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Whether you like it or not, social media fatigue is a fact.

A recent study from the Pew Internet Research Project showed that 61% of respondents at least once took a voluntary multi-week break from Facebook.

What does this mean for your social media strategy? If you think expanding your reach to yet another social network is a solution, you’re not alone. Plenty of businesses set up accounts on fresh networks like Vine, Instagram or Snapchat to reach and engage new audiences.

But does this approach to social media benefit them in the long run? Hardly.

If you’re using social media platforms to promote your business and stay connected with customers, here are six tips to help you cope with social media fatigue.

Go Slow on New Platforms

Just because another social network becomes a hit, it doesn’t mean you should instantly add it to your social media strategy. Sure, it sounds awesome to be a trailblazer on a platform, but think about how many new networks survive.

Create brand profiles on networks which show promise and engage your target audience. Avoid putting all your eggs in one basket – spread your presence uniformly, monitoring which platforms bring you the best ROI.

Watch what others are doing and if the new network supports your objectives, slowly integrate it into your strategy.

Refine Your Content Strategy

There is a surplus of social media content. When promoting your business on several different platforms, you risk spreading your social media strategy thin and gaining nothing in return. Focus on quality, not quantity.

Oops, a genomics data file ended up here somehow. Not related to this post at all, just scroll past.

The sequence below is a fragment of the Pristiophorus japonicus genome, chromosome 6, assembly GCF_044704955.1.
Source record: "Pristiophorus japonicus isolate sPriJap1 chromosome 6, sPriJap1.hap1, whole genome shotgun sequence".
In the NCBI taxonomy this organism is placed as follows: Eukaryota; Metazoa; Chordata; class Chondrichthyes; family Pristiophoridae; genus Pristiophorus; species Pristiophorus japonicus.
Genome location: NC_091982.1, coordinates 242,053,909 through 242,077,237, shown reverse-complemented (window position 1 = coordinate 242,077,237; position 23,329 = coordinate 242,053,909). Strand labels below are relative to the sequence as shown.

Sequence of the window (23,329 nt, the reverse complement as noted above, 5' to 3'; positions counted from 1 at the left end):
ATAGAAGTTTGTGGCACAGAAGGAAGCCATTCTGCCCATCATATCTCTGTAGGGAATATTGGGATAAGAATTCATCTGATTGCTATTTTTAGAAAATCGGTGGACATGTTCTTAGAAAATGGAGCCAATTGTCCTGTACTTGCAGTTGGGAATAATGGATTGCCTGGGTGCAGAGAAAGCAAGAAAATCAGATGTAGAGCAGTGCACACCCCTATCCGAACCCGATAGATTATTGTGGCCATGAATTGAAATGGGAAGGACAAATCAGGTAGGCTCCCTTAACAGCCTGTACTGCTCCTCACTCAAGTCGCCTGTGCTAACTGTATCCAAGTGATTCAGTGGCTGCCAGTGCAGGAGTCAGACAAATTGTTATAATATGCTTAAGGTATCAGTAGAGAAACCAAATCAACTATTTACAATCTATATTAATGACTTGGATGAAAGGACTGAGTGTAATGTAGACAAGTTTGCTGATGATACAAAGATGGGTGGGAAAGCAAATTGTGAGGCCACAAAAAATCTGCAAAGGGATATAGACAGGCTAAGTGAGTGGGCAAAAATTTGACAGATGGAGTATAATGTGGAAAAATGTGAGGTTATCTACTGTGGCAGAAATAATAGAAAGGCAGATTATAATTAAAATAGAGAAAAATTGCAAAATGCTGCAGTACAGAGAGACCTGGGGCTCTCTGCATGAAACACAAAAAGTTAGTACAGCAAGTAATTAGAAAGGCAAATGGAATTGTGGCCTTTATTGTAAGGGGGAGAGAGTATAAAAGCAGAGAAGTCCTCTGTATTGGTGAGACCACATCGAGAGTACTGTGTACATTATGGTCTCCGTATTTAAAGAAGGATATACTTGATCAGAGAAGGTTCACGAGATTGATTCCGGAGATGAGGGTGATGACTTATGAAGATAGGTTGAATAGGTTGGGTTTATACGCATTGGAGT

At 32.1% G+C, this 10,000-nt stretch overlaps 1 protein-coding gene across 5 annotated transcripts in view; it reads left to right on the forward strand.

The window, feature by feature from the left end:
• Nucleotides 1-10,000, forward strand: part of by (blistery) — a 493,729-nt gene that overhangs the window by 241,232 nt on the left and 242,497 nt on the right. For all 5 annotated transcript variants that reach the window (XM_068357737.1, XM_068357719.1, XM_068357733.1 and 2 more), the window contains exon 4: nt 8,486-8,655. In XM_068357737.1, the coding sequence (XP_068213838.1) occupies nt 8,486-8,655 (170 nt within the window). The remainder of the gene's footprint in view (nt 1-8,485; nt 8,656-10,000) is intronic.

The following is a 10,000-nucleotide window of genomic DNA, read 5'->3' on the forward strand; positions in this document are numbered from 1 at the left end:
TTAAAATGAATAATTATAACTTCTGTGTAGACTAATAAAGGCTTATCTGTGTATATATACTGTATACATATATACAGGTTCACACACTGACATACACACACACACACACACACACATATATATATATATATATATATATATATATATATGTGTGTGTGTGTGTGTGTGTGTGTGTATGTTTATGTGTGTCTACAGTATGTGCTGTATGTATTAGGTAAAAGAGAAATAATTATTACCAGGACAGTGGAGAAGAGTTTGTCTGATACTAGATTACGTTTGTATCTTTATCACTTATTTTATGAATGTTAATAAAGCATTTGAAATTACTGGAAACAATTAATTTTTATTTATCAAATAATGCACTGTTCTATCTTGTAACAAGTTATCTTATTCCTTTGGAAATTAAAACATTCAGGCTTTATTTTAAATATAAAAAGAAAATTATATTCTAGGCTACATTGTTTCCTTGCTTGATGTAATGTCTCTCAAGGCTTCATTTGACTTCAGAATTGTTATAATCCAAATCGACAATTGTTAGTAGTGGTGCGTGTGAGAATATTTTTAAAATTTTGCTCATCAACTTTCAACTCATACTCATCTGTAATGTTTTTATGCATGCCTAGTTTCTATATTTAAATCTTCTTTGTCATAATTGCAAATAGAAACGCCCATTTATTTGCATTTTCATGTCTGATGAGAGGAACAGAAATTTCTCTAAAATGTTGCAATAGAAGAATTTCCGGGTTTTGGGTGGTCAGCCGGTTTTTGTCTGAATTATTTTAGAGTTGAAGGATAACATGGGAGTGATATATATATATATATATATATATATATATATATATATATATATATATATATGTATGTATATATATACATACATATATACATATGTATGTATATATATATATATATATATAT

Use analytics to discover which platforms bring you most traffic and conversion.  Refocus your strategy on these networks and create content which resonates with these particular audiences. To further promote your content, find alternatives to social media.



Don’t Do Something Just Because Others Are

Just because your competitors have profiles on many social networks or their content production seems to know no bounds, it doesn’t mean you should follow in their footsteps. Not every social media platform is for every type of business. In fact, some businesses thrive without any kind of social profiles.

Assess your social media strategy to check what kind of benefits it brings you. If you’re successfully reaching your target audience, carry on – if you think there are better ways to engage consumers, feel free to try different approaches (for instance, SMS marketing).

Automate Wisely

Many businesses invest way too much time in social media. In the context of social media fatigue, this is a huge risk. To avoid making this mistake, develop different systems for posting content and streamlining interactions with your audience.

A 100% automated social activity won’t work to your favor, but using tools like HootSuite in moderation is a great method for saving time and investing it in other marketing areas begging for your attention.

If you’re still suffering under the amount of work, consider outsourcing this marketing area to a specialized agency or hire a social media manager to take good care of your audience.

Get Real in Your Marketing

Bind your social media marketing to reality with events like samples sales. This is an excellent way to connect with consumers suffering from social media fatigue. Plus, talking to them during those events forges a much more meaningful connection than any social media platform.


That’s right, don’t be afraid to unplug for a moment. Even if it seems that everyone is online 24/7, taking a break from the social world from time to time is very healthy.

This isn’t to say that you should abandon your profiles.

Take a short break, and you’ll return to social media with a fresh mind and energy to channel in your communications. This is especially important if you’re feeling burnt out – you can reassess your social media strategy and fine-tune your business goals to match the real potential of social networks for your niche.

You don’t need to bombard your customers with new content every day. Optimize timing, focus on producing value, and use these tips to bring back consumers who are suffering from social media fatigue.



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